Babcock has successfully installed a new alternative electrical power conversion system, the main static converters (MSC), onboard the UK Royal Navy's fourth and final Vanguard-class submarine, HMS Vengeance.
The new system has been fitted on HMS Vengeance under the long overhaul period and refuel (LOP(R)) programme, at Devonport Royal Dockyard.
The MSC has been designed to replace the traditional 650kW motor generators (MGs), an essential part of the submarine's onboard electrical power system and to considerably reduce through-life maintenance requirements.
UK Ministry of Defence (MoD) PCM Vengeance, Commander Ian Bartlett said that the 650kW motor generator sets, replaced by the MSC, have a high maintenance requirement and have historically injected significant tension during submarine maintenance periods.
"Their removal improves the delivery of continuous at sea deterrence," Bartlett said.
In addition to providing a fixed, solid state power alternative to avoid the need for rotating machinery, the MSCs will improve submarine availability to perform the at-sea deterrence role.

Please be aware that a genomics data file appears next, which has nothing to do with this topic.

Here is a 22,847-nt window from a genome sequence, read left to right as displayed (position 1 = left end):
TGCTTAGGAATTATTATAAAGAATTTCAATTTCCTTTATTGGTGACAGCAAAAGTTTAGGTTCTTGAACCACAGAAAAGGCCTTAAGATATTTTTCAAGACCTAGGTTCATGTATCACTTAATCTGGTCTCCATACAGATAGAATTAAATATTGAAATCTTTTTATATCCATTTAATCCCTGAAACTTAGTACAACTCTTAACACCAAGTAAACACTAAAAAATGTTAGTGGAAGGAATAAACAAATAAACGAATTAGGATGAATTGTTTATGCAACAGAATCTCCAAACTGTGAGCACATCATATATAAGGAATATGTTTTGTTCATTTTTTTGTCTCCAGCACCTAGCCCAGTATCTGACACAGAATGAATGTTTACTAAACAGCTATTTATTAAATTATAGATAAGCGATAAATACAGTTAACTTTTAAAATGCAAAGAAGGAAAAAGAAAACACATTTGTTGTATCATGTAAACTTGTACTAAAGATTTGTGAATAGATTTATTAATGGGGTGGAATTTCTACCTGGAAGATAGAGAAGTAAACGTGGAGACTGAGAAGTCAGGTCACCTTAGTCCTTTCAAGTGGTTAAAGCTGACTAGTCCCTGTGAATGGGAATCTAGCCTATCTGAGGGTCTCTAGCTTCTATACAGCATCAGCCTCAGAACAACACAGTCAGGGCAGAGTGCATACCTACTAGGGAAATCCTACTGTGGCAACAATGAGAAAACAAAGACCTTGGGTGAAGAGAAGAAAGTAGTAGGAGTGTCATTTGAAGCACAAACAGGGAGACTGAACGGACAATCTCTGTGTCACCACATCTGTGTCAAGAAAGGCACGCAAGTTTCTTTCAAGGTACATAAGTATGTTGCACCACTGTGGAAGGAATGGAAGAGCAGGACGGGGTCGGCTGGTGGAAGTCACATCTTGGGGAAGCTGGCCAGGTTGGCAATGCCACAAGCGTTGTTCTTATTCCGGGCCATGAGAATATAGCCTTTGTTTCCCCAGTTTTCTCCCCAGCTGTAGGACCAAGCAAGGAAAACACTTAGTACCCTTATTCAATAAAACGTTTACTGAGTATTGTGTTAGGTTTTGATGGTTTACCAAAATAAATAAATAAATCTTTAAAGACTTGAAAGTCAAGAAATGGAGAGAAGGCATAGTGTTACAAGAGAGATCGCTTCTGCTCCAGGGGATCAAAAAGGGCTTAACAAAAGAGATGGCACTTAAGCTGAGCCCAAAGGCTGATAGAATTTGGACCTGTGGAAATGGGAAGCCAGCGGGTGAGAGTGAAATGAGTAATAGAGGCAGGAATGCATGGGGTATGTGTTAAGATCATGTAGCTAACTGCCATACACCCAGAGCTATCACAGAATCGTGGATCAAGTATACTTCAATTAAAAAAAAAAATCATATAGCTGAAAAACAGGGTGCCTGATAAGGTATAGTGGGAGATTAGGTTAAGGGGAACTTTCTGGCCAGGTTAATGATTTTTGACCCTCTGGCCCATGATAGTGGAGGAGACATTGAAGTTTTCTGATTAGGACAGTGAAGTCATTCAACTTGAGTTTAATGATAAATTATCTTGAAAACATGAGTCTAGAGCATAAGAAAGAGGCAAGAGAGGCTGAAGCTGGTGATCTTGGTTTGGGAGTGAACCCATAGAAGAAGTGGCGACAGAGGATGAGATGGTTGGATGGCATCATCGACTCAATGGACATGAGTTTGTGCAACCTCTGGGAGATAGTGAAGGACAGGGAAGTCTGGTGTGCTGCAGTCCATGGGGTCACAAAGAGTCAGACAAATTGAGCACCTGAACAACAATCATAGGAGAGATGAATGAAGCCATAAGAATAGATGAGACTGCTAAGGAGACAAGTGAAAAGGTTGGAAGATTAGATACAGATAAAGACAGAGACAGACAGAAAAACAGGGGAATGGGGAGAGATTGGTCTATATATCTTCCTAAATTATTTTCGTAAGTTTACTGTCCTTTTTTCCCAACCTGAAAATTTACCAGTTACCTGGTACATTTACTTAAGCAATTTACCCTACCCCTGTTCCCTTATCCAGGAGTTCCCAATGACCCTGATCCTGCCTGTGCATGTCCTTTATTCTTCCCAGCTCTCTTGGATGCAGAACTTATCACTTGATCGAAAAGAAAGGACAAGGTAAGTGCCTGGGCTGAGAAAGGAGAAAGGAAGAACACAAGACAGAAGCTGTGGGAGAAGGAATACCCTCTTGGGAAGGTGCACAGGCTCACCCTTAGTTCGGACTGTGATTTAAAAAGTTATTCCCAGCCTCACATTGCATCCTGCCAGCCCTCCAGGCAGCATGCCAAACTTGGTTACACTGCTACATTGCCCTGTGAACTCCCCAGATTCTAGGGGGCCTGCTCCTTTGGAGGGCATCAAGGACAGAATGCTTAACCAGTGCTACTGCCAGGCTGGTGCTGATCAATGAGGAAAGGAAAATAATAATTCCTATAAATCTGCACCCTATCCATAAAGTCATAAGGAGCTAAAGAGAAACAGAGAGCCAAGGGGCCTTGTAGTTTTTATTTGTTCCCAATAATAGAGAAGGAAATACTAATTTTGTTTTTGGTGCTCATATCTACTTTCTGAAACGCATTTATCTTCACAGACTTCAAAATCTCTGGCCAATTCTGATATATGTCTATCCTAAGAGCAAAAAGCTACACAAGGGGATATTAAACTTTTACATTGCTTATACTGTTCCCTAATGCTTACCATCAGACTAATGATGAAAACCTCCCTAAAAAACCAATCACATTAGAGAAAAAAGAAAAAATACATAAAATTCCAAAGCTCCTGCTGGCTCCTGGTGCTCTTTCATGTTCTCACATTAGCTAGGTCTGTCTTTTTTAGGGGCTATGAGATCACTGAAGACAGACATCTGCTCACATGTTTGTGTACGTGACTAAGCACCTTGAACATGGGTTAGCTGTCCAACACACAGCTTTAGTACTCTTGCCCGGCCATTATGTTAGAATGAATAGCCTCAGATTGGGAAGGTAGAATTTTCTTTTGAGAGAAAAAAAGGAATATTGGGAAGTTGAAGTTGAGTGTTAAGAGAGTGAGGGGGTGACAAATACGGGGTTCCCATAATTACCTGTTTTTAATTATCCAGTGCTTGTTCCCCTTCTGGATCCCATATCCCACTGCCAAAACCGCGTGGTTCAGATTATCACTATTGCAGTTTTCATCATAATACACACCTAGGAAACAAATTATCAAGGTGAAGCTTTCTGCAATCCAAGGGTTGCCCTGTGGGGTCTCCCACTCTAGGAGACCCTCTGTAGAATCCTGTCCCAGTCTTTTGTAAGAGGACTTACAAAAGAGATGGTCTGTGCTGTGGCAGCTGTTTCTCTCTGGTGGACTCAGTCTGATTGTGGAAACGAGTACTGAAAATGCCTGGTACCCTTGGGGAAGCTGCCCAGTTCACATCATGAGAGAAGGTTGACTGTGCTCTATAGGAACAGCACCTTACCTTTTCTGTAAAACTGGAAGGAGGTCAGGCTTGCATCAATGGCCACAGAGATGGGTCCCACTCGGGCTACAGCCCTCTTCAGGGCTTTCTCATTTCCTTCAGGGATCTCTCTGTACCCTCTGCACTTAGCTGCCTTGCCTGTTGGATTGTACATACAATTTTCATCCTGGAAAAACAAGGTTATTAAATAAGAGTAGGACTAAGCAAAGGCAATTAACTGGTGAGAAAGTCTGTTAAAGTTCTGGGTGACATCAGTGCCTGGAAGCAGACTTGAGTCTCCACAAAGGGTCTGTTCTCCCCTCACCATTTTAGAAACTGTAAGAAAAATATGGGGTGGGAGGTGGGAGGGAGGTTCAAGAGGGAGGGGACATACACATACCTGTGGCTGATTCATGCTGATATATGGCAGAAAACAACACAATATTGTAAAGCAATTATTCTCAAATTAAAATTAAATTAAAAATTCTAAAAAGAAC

Additionally, the MSC suites will provide ease-of-maintenance, high availability, minimal moving parts and reduced whole life ownership costs for the navy.
Babcock HMS Vengeance LOP(R) project manager, Jon Benzie, said: "The close working between the Vengeance LOP(R) team and MSC joint project team has been vital to the successful integration of the MSC suites with minimised programme risk."
The MSC programme team comprises the UK MoD, Babcock and the MSC original equipment manufacturer and equipment design authority Ultra Electronics PMES.
Powered by Rolls-Royce PWR2 nuclear reactor and GEC turbines, the Vickers Shipbuilding and Engineering-built submarines are 149.9m-long and can accommodate a crew of 135.
Image: HMS Vengeance sailing at sea. Photo: courtesy of Royal Navy.